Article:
Mobile phone operator MegaFon said a weaker ruble and depreciation costs related to last year's acquisition of Scartel hurt first quarter earnings, but its core profit and sales growth targets remained intact.
The country's economic downturn has so far not hurt telecoms operators because consumers are still spending. But the weakening of the ruble — resulting from the Ukraine crisis and prospect of recession — has prompted a revaluation of foreign-currency liabilities that translates into noncash losses.
MegaFon, the second-largest operator behind MTS, bought high-speed wireless Internet provider Scartel to get ahead of rivals in 4G infrastructure and boost its customer base and revenue.
But the acquisition brought depreciation and amortization costs of about 14 billion rubles ($404 million), which contributed a 43 percent drop in first quarter net profit to 7.2 billion rubles ($208 million), along with a foreign exchange loss of about 5 billion rubles ($145 million) due to the revaluation of its foreign currency debt.
Analysts had forecast net profit of 10 billion rubles ($289 million).
MegaFon, which is cutting costs to counter the recent hit to its profits, said it expected to grow revenues by 6 to 8 percent this year and achieve a core profit margin of at least 44 percent despite the weaker economy.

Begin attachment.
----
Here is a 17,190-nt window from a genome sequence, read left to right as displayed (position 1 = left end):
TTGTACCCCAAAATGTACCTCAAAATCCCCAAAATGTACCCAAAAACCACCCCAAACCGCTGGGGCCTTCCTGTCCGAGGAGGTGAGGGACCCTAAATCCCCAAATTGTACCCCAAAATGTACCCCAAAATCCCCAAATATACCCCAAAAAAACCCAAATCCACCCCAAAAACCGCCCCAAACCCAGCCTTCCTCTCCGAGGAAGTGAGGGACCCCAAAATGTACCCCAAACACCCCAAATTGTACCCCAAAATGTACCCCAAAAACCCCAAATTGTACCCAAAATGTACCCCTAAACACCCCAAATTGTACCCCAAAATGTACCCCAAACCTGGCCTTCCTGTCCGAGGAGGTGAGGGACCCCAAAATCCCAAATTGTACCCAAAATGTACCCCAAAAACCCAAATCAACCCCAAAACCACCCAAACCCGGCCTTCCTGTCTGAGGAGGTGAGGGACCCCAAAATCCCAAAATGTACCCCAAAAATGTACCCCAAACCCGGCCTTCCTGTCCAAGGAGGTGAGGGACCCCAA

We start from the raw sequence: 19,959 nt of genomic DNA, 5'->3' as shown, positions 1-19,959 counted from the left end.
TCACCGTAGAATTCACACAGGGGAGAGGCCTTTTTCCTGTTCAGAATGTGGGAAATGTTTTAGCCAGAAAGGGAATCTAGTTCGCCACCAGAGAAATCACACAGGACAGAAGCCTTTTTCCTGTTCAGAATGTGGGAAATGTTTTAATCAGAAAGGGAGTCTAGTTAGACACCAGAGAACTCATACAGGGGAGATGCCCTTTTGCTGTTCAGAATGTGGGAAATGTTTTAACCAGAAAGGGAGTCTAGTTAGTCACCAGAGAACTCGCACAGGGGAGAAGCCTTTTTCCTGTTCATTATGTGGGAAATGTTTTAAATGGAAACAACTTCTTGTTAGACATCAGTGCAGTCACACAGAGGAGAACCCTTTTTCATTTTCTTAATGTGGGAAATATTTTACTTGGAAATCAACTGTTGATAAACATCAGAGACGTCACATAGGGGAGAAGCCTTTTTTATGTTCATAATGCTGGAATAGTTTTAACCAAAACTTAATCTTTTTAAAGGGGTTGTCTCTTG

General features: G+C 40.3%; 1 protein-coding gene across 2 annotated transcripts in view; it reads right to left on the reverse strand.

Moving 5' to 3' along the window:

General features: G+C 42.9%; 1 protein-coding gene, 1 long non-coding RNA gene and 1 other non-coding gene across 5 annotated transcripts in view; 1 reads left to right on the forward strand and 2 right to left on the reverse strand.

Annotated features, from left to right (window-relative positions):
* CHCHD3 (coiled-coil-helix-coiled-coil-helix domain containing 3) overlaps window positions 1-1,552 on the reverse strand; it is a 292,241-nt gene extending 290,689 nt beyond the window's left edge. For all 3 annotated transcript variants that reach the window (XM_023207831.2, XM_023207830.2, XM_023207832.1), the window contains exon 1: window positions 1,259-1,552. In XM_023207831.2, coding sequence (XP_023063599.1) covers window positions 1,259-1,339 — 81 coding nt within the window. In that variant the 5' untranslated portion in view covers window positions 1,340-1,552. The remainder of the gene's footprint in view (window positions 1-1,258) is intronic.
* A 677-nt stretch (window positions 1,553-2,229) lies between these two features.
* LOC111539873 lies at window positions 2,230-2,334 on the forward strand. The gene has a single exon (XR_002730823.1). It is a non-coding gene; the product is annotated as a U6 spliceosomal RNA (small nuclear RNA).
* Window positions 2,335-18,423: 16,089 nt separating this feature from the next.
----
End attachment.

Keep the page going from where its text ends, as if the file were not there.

Russia is now forecast to achieve growth of just 0.5 percent this year, hurt by Western sanctions and instability brought by the Ukraine crisis and wider emerging market uncertainty.
Analysts at JPMorgan said revenue guidance from MegaFon, the last of the "Big Three" mobile operators to report first quarter results, seemed conservative given that it reported a 10.6 percent rise in first-quarter sales to 74.9 billion rubles ($2.2 billion), slightly above estimates. Mobile revenues rose 8.5 percent, driven by an increase in subscriber base and booming data revenues.
That compares to a forecast from rival MTS of 3 to 5 percent sales growth this year while VimpelCom recently cut forecasts and now expects "low to mid single digit" declines in revenue.
MegaFon also reported forecast-beating operating income before depreciation and amortization (OIBDA), up 0.4 percent to 32.5 billion rubles ($937 million) versus the 32.3 billion ruble ($929 million) forecast, and OIBDA margin at a slightly better-than expected 43.3 percent.
Its London-listed shares rose 4 percent by 10:55 a.m.
In addition to Scartel, MegaFon's margins were hurt by an increase in international interconnect termination rates due to the ruble depreciation and additional sales and marketing expenses as part of its sponsorship of the Sochi Olympics.
A drive to offer cheap smartphones also hurt margins, though revenues from the sales of handsets rose 35 percent. MegaFon, controlled by Russia's richest person Alisher Usmanov, hopes high handset sales will ultimately drive data consumption.